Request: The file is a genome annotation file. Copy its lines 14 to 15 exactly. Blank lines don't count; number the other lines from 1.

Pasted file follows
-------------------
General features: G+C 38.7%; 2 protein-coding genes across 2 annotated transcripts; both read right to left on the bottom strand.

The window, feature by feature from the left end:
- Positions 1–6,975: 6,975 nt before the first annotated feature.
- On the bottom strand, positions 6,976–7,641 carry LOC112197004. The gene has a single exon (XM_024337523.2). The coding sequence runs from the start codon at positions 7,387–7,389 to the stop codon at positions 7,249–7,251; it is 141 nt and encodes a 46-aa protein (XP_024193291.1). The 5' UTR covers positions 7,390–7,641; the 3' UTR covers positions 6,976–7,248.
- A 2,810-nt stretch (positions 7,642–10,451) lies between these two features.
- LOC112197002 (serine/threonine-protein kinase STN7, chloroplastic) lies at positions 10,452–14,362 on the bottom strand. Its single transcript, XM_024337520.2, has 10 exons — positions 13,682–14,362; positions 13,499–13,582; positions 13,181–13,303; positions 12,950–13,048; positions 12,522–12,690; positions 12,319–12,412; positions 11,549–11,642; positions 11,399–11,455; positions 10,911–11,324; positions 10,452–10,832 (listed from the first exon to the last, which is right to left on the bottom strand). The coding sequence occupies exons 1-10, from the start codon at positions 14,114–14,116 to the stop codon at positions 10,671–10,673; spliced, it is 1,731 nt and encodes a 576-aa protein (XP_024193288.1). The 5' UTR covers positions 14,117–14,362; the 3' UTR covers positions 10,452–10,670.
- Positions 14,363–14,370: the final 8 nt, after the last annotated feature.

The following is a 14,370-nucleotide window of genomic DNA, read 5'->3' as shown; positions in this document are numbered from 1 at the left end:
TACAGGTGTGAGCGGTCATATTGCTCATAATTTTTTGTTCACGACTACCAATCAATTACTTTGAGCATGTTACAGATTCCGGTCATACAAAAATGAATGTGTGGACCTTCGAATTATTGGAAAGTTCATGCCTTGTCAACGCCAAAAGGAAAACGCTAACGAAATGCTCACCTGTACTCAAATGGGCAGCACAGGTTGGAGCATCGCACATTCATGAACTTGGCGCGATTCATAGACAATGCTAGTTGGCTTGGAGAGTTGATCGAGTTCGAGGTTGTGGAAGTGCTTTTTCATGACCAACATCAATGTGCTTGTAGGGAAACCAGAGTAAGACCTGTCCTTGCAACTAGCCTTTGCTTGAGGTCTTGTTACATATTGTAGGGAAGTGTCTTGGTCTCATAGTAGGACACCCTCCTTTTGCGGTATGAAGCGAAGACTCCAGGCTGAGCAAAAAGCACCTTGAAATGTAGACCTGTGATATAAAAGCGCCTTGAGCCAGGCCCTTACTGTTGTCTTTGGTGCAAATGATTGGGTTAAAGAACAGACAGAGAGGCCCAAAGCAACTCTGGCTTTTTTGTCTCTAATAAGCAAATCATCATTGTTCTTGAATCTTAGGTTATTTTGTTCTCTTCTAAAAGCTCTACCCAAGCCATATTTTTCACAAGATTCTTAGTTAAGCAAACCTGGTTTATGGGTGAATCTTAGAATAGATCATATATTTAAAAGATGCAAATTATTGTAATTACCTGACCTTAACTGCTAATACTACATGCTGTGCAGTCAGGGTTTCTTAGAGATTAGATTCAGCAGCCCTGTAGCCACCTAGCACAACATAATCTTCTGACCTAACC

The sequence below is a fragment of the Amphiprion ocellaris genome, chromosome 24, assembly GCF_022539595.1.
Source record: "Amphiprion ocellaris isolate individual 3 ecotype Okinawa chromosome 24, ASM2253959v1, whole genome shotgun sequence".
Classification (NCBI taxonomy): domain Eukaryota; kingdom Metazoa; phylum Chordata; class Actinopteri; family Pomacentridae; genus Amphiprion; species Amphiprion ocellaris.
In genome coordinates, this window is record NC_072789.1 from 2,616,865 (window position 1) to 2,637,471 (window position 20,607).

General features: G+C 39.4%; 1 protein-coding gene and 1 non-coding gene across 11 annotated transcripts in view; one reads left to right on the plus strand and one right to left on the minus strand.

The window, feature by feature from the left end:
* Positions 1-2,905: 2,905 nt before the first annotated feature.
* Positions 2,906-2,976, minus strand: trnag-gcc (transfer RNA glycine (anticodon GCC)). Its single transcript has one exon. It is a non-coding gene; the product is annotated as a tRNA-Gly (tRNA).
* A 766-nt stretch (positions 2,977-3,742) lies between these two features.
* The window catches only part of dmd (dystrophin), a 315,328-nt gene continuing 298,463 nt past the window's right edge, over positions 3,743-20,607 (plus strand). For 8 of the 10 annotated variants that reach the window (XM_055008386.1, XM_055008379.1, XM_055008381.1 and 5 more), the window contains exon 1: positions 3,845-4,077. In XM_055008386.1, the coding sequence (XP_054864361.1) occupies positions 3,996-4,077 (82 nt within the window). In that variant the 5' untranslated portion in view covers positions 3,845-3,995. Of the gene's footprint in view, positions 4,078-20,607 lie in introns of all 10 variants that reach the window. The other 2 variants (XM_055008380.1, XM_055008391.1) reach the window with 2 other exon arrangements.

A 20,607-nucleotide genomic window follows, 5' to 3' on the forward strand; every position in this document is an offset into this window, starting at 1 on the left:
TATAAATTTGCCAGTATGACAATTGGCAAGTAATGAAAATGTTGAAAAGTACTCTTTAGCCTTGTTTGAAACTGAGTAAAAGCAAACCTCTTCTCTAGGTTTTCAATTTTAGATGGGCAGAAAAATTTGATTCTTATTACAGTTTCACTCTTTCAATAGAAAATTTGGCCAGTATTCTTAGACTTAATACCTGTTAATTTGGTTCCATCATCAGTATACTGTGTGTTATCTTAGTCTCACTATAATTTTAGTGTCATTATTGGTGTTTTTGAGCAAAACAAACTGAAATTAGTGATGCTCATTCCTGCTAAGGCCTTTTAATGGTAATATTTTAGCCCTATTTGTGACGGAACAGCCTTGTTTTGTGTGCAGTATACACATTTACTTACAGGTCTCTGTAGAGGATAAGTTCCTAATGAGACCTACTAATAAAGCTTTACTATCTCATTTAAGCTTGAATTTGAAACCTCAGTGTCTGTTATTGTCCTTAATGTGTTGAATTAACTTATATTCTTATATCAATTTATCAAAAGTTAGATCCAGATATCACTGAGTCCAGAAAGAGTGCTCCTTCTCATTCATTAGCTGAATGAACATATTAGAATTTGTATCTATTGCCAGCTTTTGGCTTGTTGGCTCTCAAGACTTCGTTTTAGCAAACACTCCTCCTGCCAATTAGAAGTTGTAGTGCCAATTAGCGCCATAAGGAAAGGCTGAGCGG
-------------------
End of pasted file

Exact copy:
General features: G+C 39.4%; 1 protein-coding gene and 1 non-coding gene across 11 annotated transcripts in view; one reads left to right on the plus strand and one right to left on the minus strand.

The window, feature by feature from the left end: